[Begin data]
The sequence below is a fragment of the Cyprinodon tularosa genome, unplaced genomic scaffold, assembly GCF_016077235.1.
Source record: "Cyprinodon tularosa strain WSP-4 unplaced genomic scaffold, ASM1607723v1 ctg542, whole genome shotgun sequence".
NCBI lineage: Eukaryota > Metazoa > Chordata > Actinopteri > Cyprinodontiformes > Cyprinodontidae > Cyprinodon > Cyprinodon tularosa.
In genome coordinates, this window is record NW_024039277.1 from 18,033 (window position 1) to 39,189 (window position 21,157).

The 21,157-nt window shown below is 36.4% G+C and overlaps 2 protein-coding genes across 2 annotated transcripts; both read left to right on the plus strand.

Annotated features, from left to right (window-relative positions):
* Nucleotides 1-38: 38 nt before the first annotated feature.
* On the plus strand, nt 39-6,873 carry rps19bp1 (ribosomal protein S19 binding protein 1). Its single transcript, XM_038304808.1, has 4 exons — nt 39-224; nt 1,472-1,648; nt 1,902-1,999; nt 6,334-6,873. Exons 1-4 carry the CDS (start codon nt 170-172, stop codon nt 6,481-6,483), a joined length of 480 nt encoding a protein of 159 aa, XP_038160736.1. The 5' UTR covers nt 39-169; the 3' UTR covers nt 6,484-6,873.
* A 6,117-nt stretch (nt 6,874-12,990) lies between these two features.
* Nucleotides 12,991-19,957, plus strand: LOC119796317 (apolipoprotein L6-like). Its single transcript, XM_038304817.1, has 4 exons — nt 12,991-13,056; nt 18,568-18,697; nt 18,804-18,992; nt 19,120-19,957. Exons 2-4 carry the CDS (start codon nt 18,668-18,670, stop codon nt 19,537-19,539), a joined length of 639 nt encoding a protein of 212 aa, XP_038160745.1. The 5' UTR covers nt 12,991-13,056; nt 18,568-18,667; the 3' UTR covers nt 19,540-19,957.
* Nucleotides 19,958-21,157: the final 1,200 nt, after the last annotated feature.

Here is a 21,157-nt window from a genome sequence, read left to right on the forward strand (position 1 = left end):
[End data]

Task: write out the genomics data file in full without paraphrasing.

The sequence below is a fragment of the Cyprinodon tularosa genome, unplaced genomic scaffold, assembly GCF_016077235.1.
Source record: "Cyprinodon tularosa strain WSP-4 unplaced genomic scaffold, ASM1607723v1 ctg542, whole genome shotgun sequence".
NCBI lineage: Eukaryota > Metazoa > Chordata > Actinopteri > Cyprinodontiformes > Cyprinodontidae > Cyprinodon > Cyprinodon tularosa.
In genome coordinates, this window is record NW_024039277.1 from 18,033 (window position 1) to 39,189 (window position 21,157).

The 21,157-nt window shown below is 36.4% G+C and overlaps 2 protein-coding genes across 2 annotated transcripts; both read left to right on the plus strand.

Annotated features, from left to right (window-relative positions):
* Nucleotides 1-38: 38 nt before the first annotated feature.
* On the plus strand, nt 39-6,873 carry rps19bp1 (ribosomal protein S19 binding protein 1). Its single transcript, XM_038304808.1, has 4 exons — nt 39-224; nt 1,472-1,648; nt 1,902-1,999; nt 6,334-6,873. Exons 1-4 carry the CDS (start codon nt 170-172, stop codon nt 6,481-6,483), a joined length of 480 nt encoding a protein of 159 aa, XP_038160736.1. The 5' UTR covers nt 39-169; the 3' UTR covers nt 6,484-6,873.
* A 6,117-nt stretch (nt 6,874-12,990) lies between these two features.
* Nucleotides 12,991-19,957, plus strand: LOC119796317 (apolipoprotein L6-like). Its single transcript, XM_038304817.1, has 4 exons — nt 12,991-13,056; nt 18,568-18,697; nt 18,804-18,992; nt 19,120-19,957. Exons 2-4 carry the CDS (start codon nt 18,668-18,670, stop codon nt 19,537-19,539), a joined length of 639 nt encoding a protein of 212 aa, XP_038160745.1. The 5' UTR covers nt 12,991-13,056; nt 18,568-18,667; the 3' UTR covers nt 19,540-19,957.
* Nucleotides 19,958-21,157: the final 1,200 nt, after the last annotated feature.

Here is a 21,157-nt window from a genome sequence, read left to right on the forward strand (position 1 = left end):